A great version of this Troggs song, which formed one side of Spiritualized's first single. It's a pretty straight cover version, but with a richer production and that probably soon to become hip again early 90s dance/indie crossover sound (wah wah guitars, funky drums). Actually, it has aged pretty well, and I still can't listen to it without singing out loud when I hear it 'I've been watchin' you; and a lovin' you in vain...'
from the single Anyway that you want me (Dedicated)
10 May 01 ·tinks: does that mean that it's almost time for a soup dragons revival?? hahahaha... 30 Jan 04 ·shaka_klaus: i heard another version of this one recently in a commercial on tv. don't remember which at the moment. spiritualized gives me goosespots. i saw them in 98 at a festival and they opened up with 'cop shoot cop', what can i say? amazing. this version is also a fav of mine. 30 Jan 04 ·delicado: I've been listening to the original Troggs version a lot recently. The Spiritualized version is a great cover - the same in many ways but also very different and intense. I think they're a good band; not everything they do is spot-on, but when a song by them is good, it's normally pretty mind-blowing. 31 Jan 04 ·shaka_klaus: i forgot to write that the version of the song in the commercial is sung by a female singer. 18 Apr 07 ·artlongjr: The female singer may have been Evie Sands, she sang the original, which was written by Chip Taylor. Chip is famous actor John Voight's brother. My favorite version of this tune is by the band American Breed from about 1967. Haven't heard the Troggs version yet.
It's hard not to smile when you hear this lovely, rousing late 60s number. Roger Nichols is the composer (along with Paul Williams) of many late 60s and 70s hits for, amongst others, The Carpenters. He wrote this song with 'Pet Sounds' lyricist Tony Asher, and they created a beautiful combination of sunny soft pop sounds (handclaps, brass, group harmonies) and pleasing, happy words. Musically, it is superior and extra-catchy, with nice Bacharach-esque touches and great instrumentation. The lead vocal also deserves a mention for sounding almost supernaturally brilliant (far better than it sounds in the sound sample). The singer is Melinda Macleod; her voice is lovely anyway, but here it sounds as if 3 perfect takes have been somehow overlaid on top of each other to produce an incredibly rich, soothing effect. It's over quickly - in just over two minutes. At which point I normally listen to it again a few times.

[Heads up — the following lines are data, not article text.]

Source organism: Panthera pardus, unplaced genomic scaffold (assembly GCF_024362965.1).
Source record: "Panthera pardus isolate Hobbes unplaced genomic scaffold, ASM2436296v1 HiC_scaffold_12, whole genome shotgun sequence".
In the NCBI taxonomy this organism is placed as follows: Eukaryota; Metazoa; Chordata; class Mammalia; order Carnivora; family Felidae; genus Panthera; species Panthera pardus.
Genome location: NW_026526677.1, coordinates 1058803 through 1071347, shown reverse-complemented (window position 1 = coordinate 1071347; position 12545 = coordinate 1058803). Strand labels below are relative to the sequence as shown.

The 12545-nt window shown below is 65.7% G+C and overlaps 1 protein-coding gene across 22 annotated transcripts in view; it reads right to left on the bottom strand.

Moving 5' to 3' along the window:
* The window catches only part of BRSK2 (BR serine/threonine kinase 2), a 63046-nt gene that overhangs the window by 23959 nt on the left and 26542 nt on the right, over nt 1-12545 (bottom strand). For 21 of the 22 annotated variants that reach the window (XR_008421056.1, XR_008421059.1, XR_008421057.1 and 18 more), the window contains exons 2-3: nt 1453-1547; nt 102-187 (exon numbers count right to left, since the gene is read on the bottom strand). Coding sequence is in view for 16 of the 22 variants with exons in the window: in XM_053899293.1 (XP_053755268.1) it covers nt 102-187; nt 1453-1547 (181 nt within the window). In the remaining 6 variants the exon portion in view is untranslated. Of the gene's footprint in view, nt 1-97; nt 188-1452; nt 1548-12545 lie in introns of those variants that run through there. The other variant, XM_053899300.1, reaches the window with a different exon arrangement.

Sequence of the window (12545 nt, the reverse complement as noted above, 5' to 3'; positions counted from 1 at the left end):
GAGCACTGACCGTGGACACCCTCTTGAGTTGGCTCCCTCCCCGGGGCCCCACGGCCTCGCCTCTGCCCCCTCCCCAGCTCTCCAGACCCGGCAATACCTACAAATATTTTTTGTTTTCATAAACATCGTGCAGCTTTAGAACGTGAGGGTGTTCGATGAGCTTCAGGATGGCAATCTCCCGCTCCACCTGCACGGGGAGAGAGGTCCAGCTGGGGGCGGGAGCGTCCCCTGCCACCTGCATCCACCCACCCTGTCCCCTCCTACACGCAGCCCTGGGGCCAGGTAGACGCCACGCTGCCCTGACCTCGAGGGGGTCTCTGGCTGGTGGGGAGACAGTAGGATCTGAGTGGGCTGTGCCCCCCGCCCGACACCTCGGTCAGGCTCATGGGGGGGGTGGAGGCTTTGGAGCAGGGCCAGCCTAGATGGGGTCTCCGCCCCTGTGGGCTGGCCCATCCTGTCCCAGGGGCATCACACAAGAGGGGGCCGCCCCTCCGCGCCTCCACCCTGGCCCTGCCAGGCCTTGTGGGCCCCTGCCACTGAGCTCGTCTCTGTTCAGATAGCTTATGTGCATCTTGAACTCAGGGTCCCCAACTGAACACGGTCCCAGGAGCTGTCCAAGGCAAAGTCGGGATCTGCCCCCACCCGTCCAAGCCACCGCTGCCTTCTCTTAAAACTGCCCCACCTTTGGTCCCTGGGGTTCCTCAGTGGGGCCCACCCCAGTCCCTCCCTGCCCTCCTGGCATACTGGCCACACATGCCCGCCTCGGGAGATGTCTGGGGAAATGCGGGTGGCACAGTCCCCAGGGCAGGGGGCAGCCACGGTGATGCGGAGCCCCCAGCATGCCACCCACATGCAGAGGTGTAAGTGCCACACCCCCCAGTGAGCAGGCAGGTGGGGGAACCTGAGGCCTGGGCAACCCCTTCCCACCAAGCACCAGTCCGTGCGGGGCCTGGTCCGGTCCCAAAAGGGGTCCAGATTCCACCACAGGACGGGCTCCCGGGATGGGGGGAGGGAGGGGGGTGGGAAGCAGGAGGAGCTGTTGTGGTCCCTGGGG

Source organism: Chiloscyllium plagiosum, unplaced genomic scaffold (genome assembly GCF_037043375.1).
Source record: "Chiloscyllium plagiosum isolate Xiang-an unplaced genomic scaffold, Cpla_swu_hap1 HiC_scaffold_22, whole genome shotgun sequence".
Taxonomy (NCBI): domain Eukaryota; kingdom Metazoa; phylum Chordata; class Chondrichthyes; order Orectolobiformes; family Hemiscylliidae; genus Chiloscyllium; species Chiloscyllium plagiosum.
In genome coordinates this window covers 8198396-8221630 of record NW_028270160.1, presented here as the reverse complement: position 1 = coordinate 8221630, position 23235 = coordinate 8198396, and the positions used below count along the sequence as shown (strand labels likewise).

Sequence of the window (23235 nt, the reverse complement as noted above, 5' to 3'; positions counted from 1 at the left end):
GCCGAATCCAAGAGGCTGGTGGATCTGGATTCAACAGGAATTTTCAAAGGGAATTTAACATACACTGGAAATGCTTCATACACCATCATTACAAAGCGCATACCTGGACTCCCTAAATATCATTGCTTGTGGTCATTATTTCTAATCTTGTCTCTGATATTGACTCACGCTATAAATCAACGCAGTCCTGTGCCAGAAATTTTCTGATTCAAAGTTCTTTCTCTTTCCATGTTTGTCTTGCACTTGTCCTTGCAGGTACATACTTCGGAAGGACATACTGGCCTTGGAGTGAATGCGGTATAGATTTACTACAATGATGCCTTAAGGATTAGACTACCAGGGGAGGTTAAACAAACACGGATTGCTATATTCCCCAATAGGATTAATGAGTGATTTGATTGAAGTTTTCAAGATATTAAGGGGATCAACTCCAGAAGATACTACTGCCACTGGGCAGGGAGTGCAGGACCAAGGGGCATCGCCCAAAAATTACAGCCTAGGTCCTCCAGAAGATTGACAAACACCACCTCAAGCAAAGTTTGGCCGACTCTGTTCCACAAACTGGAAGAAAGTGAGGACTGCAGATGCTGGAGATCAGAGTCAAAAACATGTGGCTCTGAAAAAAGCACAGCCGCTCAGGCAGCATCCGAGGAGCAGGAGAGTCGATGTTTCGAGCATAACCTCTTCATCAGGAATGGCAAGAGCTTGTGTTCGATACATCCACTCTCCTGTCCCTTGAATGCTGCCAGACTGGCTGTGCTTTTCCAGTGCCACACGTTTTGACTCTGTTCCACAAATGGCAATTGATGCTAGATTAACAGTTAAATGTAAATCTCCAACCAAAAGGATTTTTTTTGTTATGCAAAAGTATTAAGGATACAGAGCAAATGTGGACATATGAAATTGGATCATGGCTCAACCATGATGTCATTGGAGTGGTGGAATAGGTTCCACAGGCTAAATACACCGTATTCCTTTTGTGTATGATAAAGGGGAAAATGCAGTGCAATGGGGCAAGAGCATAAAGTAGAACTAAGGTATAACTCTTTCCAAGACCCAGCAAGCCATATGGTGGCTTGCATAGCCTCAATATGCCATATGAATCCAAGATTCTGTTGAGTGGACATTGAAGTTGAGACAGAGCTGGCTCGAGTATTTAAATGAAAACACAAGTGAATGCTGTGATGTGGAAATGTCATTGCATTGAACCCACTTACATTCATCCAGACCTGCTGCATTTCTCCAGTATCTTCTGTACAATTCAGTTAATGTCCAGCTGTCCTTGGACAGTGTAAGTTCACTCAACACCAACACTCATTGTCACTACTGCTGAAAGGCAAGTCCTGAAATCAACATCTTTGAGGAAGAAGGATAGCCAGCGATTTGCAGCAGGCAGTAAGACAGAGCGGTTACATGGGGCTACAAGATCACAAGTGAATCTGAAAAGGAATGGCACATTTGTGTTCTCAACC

from Roger Nichols and the Small Circle of Friends (A&M) available on CD - Complete (Polydor Japan)
13 May 02 ·PappaWheelie: I couldn't agree more. This is the epitome of what Pizzicato Five were trying to recreate in the early 90's. 29 Jan 03 ·klatu: I didn't realize someone had picked this one already! I spelled it "&" instead of "and". Excellent choice!
This song is a little more....soulful.. than lots of the stuff I listen to. I find it utterly charming though. Dusty was a goddess, and singing this lovely, simple Goffin/King song she completely slays me. It's a slow arrangement in which Dusty is accompanied by piano, light, gospel-style backing vocals and unobtrusive strings. There's nothing complex or especially clever here; just beautifully executed and perfectly distilled pop.
from the single Some of your lovin' available on CD - Silver Collection (Philips)
02 Feb 02 ·Mike: Nice pun on "slays" and "executed" there. 07 Dec 05 ·Swinging London: Dusty said that this was the only song she sang that she actually took home after recording it and played it over & over.
Another great dramatic pop number by Mina, this song is from the comic Alberto Sordi film, 'Fumo di Londra'. The backing track is identical to that used in the film, although Mina's version was released separately as a single. What can I say? This is an other deeply affecting dramatic pop number in which Mina belts out the words in a heartfelt manner. If these are the same words I used to describe her track 'se telefonando', then that's because this song is pretty much in the same vein, with a heavy, brass-laden pop arrangement. ps. a version of this song exists with none other than ME singing in Italian - reverb-laden vocals belted out karaoke style over the same background track.
from the single Breve Amore available on CD - Studio Uno 66 (BMG Italy)
04 May 01 ·tinks: the 'fumo di londra' soundtrack was recently reissued as a 2lp set, with tons of outtakes. i really, really love it. i'd make a recommendation from it right now, but i can't remember the song title, and the record isn't with me. argh! 04 May 01 ·delicado: The one which really bowled me over was 'Mr Dante Fontana'! Like 3 brilliant songs rolled into one! 04 May 01 ·tinks: wouldn't you know it? that was the one i was trying to remember! i couldn't recall if that was the title or if they just said "hey, mr. dante fontana" a lot. 16 Feb 04 ·jeanette: Also from that Fumo Di Londra album: that fabulous 'You Never Told Me'. A Brit-girl-sound lost classic! 16 Feb 04 ·delicado: Yes; that's actually an English-language version of this same song
An instrumental of monumental brilliance. Mixing religious moods with tight beats and strings really seems to work for me. The track opens quietly with piano chords and a bass guitar. A slow, funky drum beat comes in, and after this the track goes on all kinds of journeys, building up and down with doomy strings and psychedelic guitars. A really incredible way to set a mood...
from Song of Innocence available on CD - 1968 to 1970 (Stateside)
04 May 01 ·tinks: and if you like this, you'll probably dig the work axelrod did on the electric prunes' "mass in f minor" lp, too. 08 Apr 02 ·tempted: Endtroducing... by DJ Shadow would've never happened without David Axelrod. Not the way it did.